Crickets and meditation?

I started a 21 day meditation plan this week. I’ve done different types of meditation before, taken training in meditation practices and tried at different points in my life to include meditation as part of my daily routines. But it has been a matter of ‘should do’, rather than ‘want to do’.  This time, it took me a couple of days to work up to the idea that 20 minutes a day engaged in meditation was actually possible (stage one) and then maybe even helpful (several stages later)  for my busy brain.  The thought was quite terrifying.  How can I sit in silence with myself when there is so much to do, and so much to think about?  Well, that’s the point isn’t it, the multi-layered point – how can I suspend my ego, my thoughts, my worries, my schedule, all those external motivators in order to spend some quiet time within?  After struggling to even get started, I opened up the meditation app to see the mantra for day one.  It reads: The struggle is over.  I am in harmony with myself.  Mmmm hmmm.  Okay, I’m listening.

I would love to have a discussion about what it means to different people to be in harmony with oneself.  One layer of this concept reminds me of a sound recording from the early 1990’s.  Jim Wilson recorded crickets singing, and then slowed down the recording to reveal that there was more than chirping.  The crickets are singing to each other and with each other in perfect 4 part harmony.  I’ve attached it here for your listening.

I’ve listened to this a few times, and so far, here’s what I’m learning from the crickets:

1) Slow down.  Unless their song is slowed down to a place where the human ear can process what is happening, the beautiful intricacies of harmony and community are lost.  How often do I rush through things to achieve some self-imposed goal, and what might I be missing by rushing?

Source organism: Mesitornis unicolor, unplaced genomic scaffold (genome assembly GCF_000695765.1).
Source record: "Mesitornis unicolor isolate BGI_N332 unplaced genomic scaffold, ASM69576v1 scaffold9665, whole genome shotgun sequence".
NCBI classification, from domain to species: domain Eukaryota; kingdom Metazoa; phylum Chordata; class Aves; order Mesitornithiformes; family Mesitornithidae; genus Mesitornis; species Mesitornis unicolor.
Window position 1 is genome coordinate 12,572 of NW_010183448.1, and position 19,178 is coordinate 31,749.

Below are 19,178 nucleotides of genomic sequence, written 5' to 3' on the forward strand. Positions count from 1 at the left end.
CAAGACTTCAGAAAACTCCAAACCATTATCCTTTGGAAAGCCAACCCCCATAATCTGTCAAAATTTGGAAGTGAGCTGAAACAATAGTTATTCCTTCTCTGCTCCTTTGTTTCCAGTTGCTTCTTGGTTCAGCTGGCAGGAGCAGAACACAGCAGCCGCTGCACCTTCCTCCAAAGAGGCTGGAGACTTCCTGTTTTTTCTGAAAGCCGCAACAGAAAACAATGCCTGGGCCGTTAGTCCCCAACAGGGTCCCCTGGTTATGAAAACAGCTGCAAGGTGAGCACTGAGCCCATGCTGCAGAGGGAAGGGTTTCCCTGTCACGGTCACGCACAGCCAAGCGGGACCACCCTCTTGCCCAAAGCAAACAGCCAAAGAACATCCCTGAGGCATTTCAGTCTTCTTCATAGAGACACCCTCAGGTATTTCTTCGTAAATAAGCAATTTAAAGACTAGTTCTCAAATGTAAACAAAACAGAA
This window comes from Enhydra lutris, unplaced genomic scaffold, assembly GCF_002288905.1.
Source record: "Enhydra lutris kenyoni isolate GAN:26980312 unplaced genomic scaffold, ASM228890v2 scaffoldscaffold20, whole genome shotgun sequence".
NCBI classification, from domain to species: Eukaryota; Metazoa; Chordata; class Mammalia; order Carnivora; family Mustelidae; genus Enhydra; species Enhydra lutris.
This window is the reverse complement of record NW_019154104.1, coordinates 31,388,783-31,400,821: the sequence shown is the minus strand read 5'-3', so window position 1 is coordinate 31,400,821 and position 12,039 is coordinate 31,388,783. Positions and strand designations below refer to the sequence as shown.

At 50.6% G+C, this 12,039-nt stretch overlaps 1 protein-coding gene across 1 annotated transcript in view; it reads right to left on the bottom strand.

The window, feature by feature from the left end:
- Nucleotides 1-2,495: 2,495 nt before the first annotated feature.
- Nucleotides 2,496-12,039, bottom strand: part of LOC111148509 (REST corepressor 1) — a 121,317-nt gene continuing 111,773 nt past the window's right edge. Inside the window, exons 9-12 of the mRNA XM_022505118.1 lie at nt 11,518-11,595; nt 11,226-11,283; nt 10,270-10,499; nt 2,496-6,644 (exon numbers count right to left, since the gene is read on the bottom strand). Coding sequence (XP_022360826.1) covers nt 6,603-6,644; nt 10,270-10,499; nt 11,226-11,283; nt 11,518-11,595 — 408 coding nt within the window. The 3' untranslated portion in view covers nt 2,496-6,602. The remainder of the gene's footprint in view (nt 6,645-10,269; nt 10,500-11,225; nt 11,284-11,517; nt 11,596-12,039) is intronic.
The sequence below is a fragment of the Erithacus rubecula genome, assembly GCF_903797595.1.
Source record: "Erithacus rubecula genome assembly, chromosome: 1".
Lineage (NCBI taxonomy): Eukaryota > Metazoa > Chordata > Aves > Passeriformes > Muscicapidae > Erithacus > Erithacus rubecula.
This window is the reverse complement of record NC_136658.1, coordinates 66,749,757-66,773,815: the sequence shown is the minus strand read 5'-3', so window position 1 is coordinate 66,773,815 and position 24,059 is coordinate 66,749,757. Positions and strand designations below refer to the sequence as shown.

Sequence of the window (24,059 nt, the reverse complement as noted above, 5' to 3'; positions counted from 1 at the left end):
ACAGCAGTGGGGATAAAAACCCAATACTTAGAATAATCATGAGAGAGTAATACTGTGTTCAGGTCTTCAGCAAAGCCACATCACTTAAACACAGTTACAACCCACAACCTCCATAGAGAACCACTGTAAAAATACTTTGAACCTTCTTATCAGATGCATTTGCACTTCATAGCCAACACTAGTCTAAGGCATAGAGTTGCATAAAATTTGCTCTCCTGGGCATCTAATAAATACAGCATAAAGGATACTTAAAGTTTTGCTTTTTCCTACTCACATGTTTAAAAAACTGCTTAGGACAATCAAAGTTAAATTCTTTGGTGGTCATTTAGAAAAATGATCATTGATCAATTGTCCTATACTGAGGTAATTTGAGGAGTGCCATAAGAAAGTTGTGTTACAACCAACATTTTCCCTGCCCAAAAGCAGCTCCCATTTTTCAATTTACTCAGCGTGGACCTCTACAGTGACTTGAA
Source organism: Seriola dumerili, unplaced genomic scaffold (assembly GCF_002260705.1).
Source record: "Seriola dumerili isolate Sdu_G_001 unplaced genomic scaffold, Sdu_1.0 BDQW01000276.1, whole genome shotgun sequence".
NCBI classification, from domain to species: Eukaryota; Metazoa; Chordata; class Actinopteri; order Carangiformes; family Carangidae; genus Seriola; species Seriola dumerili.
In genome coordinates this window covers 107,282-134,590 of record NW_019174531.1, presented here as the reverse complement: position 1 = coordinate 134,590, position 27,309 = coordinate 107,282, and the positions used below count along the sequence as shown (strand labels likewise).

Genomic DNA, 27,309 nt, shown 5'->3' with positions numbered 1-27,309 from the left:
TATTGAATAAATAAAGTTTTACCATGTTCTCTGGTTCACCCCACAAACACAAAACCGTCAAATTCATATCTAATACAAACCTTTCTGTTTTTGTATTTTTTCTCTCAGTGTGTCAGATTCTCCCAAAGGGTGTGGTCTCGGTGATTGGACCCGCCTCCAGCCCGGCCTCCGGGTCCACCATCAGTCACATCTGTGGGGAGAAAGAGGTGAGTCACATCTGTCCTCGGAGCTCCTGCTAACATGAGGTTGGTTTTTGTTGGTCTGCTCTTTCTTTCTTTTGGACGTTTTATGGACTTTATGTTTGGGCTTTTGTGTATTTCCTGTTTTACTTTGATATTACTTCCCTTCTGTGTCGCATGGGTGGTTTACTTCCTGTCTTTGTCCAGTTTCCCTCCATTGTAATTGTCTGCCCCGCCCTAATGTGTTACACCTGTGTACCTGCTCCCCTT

2) Let it go, let it flow.  The crickets are not following a printed score (Imagine!).  They do not need a conductor cricket to direct them.  They are not depending on external motivators to make music.  They connect, they flow, and they rely on instinct and natural ability. Clearly human brain structure, consciousness and awareness are factors here, but what if we could quiet the doubts, rules and dependencies in our music making to just let it go, and let it flow?

3) Go outside.  Soak up the sunshine, listen to the amazing music made in nature.  Breathe, walk, connect.  Be willing to make time outside a priority. My body needs nature more than it needs my iPhone.  (Scandalous, I know!)

So, with the meditation, I’m trying.  I’m investing in this as whole-heartedly as I can each day, tapping through the doubts, frustrations and resistance as I go, and loving and accepting all of the interesting experiences that are happening along the way.

Here’s the website where you can find the meditation app.  I’m not promoting Oprah or Deepak, because like most public figures there are pros and cons to their work.  But this is free, it promotes wellness, it was shared with me, and so I’m now sharing that this is available.

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